Know Your NOLA: Abandoned urban sites reveal a contested New Orleans identity

Sydne Klein, Contributing Reporter [email protected]

Often referred to as “the most unique city in America,” New Orleans is a place that swells with endless life and celebration. Equally as pervasive, however, are forgotten landscapes where the hardships of Katrina and economic instability have left abandoned structures to rot.

Home to several deserted sites, New Orleans presents a tangled image of a city whose existence has withstood the sands of time through celebration and grit, yet is wracked by reminders of a destructive past and uncertain future.

Lauded by keen photographers and graffiti artists alike, the vacant Six Flags amusement park located off of Michoud Boulevard in eastern New Orleans displays an eerie scene where the devastation of Hurricane Katrina manifests itself in mangled roller coaster remains and moss-covered concession stands.

Where activity has ceased to exist for over a decade, graffiti artists sought to reclaim the park’s right to life through art. Found in the park, previously known as Jazzland, spray-painted messages such as “V for Vendetta,” “NOLA Rising” and “Every Road Leads Somewhere,” reflect a resilient New Orleans community whose hope in the future has paved the way for progress.

Unlike Jazzland, the neglected Charity Hospital, founded in 1736 and located off of Tulane Avenue exhibits a much bleaker image. Once housing 2,680 patients, Charity Hospital boasted its reputation as the country’s second-largest and longest continually running hospital. Providing state-of-the-art facilities for Tulane and Louisiana State University students to conduct medical research, the public hospital was a source of pride for the New Orleans community.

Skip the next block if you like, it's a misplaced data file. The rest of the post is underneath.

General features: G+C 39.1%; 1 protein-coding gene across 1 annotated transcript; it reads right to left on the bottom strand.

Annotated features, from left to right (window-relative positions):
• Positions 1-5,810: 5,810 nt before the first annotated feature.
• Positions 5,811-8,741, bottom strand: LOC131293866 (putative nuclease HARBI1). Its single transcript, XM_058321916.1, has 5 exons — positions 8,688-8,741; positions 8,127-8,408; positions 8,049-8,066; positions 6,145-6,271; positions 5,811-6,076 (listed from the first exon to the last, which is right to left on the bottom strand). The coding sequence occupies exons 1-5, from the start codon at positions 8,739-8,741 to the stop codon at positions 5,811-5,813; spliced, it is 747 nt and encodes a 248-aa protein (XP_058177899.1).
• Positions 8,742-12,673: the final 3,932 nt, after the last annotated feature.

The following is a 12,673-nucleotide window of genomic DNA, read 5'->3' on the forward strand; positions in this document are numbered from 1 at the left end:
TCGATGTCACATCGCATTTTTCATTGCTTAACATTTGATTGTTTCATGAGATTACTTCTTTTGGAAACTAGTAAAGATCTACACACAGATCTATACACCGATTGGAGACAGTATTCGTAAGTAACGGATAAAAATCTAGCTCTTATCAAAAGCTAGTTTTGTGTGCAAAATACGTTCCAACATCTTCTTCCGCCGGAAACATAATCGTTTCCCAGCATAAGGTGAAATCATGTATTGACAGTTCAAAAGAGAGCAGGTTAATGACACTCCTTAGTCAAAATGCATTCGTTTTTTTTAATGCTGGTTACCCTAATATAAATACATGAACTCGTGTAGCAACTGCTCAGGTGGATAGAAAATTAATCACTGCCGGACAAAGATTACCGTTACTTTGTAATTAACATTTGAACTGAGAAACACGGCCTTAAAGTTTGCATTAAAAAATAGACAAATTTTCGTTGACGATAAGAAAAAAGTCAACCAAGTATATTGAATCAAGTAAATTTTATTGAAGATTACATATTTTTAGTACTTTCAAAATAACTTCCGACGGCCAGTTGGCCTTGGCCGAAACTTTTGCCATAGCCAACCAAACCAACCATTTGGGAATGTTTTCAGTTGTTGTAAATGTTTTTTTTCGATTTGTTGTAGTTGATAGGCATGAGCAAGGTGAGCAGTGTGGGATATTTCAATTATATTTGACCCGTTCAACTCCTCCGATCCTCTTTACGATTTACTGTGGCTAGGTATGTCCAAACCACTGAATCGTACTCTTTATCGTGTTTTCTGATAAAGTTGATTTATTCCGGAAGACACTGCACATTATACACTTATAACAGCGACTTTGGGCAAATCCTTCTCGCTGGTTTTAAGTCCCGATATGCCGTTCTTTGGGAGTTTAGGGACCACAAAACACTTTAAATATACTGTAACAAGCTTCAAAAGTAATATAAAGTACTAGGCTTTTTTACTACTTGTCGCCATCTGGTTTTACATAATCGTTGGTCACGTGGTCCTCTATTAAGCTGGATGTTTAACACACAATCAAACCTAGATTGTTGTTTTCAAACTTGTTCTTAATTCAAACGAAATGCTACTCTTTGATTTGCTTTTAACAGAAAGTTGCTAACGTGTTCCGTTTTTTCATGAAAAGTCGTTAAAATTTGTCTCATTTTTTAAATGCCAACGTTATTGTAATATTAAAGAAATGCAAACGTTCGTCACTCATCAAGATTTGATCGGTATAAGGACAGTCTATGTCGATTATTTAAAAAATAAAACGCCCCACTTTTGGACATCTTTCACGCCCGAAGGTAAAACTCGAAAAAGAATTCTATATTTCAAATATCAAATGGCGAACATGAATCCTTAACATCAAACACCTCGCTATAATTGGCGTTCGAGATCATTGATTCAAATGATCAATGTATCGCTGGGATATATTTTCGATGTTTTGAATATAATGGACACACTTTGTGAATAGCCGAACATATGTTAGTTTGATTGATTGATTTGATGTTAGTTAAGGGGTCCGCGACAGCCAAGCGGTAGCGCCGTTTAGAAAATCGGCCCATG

Despite its former significance, much of Charity Hospital’s historical value was swept away in Katrina’s floodwaters. As the water level rose, patients and staff were trapped inside of the hospital for days without air conditioning, power or available supplies to provide medical care — a horrific scene ensued within New Orleans’ former sanctuary.

Without electricity, temperatures climbed to over 100 degrees, while hospital staff resorted to hand-pumping oxygen to keep patients alive and, at the summit of the flood, bodies from the basement morgue floated down the halls. Incredible measures of courage and resolve on behalf of those working at the hospital allowed all patients to evacuate within a week successfully. After a few more weeks, Charity was rendered a functional institution once again.

Nonetheless, Charity’s victory was short-lived. While Federal Emergency Management Agency funds could have been allocated to rebuild the hospital, LSU succeeded in petitioning government actors to funnel money instead into building the University Medical Center, a private facility lacking the same amount of space and, most importantly, the rich history that Charity possessed. Today, the corridors of Charity Hospital remain strewn with equipment, biohazard waste, hypodermic needles and other curiosities, untouched and in a state of reckless abandon.

Involved in a narrative which contrasts that of Charity Hospital’s, the New Orleans World Trade Center has been at the forefront of city-wide debate for its redevelopment as opposed to demolition.

Built in 1967, the WTC served as a symbol of New Orleans’ prized status as an international port city. As of 2016, economic malaise has emptied all of the building’s 33 stories. When whispers of demolition traveled through New Orleans’ business district back in 2013, a campaign to save the structure, “Save WTC NOLA,” gained tremendous momentum. Now, Four Seasons Hotels has plans to reimagine the WTC into a luxury hotel.

Demonstrated through the hopeful graffiti scrawled on an abandoned theme park and vehement protest surrounding the potential demolition of a city landmark, New Orleans is a city that fights for its integrity. Through its discarded landscapes, New Orleans reveals itself as a place of renewal and remembrance, seeking to come back stronger from each blow it takes, but occasionally at the cost of forgetting the past.